Real Estate Could Benefit From NJ Transportation Funding

PHILADELPHIA PA – Regional real estate development is among the business sectors that could benefit from the Delaware Valley Regional Planning Commission’s recent approval of $1.7 billion in funding over three years for major highway and public transit investments in Burlington, Camden, Gloucester, and Mercer counties in New Jersey.

The approval was announced in the commission’s July 2013 newsletter.

The commission said projects being funded are contained in the New Jersey portion of its 2014 Transportation Improvement Program. The list includes 130 highway, transit, bicycle, pedestrian, and freight-related projects for fiscal years 2014-2017 worth an average of $437 million per year. Almost $904 million is dedicated for highway system projects, and $843 million for transit projects implemented by NJTransit and the Port Authority Transit Corporation.

Of the highway amount, $251 million is allocated over four years toward the massive and phased “Direct Connect” interchange project that would eliminate dangerous merging and weaving movements on I-295 caused by the vehicles entering from NJ 42 and I-76.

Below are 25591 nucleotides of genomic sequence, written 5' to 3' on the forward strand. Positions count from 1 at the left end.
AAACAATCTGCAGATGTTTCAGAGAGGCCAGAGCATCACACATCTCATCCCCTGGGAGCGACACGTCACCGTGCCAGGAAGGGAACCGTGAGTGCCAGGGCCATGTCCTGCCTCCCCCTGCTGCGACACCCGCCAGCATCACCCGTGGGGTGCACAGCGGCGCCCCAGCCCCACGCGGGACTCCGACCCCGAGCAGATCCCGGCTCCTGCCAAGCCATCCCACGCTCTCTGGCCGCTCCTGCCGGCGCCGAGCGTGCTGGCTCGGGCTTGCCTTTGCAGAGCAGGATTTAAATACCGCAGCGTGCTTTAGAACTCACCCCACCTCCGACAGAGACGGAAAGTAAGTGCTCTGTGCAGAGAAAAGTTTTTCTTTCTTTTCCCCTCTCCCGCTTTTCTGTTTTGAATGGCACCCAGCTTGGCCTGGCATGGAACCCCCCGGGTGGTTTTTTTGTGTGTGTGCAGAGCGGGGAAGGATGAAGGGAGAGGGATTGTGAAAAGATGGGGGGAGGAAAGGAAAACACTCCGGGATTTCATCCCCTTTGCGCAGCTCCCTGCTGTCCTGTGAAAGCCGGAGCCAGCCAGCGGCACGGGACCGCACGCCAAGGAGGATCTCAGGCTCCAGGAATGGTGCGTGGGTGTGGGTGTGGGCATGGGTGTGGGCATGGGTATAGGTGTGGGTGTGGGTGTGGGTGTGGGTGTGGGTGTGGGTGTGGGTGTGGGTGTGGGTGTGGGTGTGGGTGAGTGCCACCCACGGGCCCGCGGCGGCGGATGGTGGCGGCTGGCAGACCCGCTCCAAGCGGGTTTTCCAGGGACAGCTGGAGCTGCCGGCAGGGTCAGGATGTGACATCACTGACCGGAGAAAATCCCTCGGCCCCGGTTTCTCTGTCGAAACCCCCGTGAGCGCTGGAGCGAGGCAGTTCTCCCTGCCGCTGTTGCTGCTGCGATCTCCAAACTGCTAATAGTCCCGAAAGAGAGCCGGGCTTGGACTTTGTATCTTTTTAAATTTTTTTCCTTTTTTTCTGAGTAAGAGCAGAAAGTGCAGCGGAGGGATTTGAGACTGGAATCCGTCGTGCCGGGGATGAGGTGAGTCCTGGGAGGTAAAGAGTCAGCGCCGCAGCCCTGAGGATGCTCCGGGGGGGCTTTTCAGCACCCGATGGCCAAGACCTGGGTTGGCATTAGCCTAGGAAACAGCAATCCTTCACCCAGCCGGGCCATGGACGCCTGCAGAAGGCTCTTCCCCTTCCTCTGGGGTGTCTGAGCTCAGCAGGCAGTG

Another $56 million is earmarked for continuing the “Missing Moves” Bellmawr project, in which on-and off-ramps will be built to better connect NJ 42 to I-295. Together, the two projects constitute the second largest highway project in the history of the NJ Department of Transportation.

Other projects in the highway program include bridge rehabilitation or replacement, local county and municipal aid, emergency service patrol, and bicycle and pedestrian streetscape improvements, such as the Gloucester County Multi-Purpose Trail Extension that will link Rowan University, the Glassboro Arts District, and transit facilities.

The transit funding will help start the early phase of NJTransit’s Bus Rapid Transit service from Camden and Gloucester counties to Camden and Philadelphia. This 23-mile line will offer benefits of a light rail system, as well as faster and more efficient service than an ordinary bus line.

Photo from DVRPC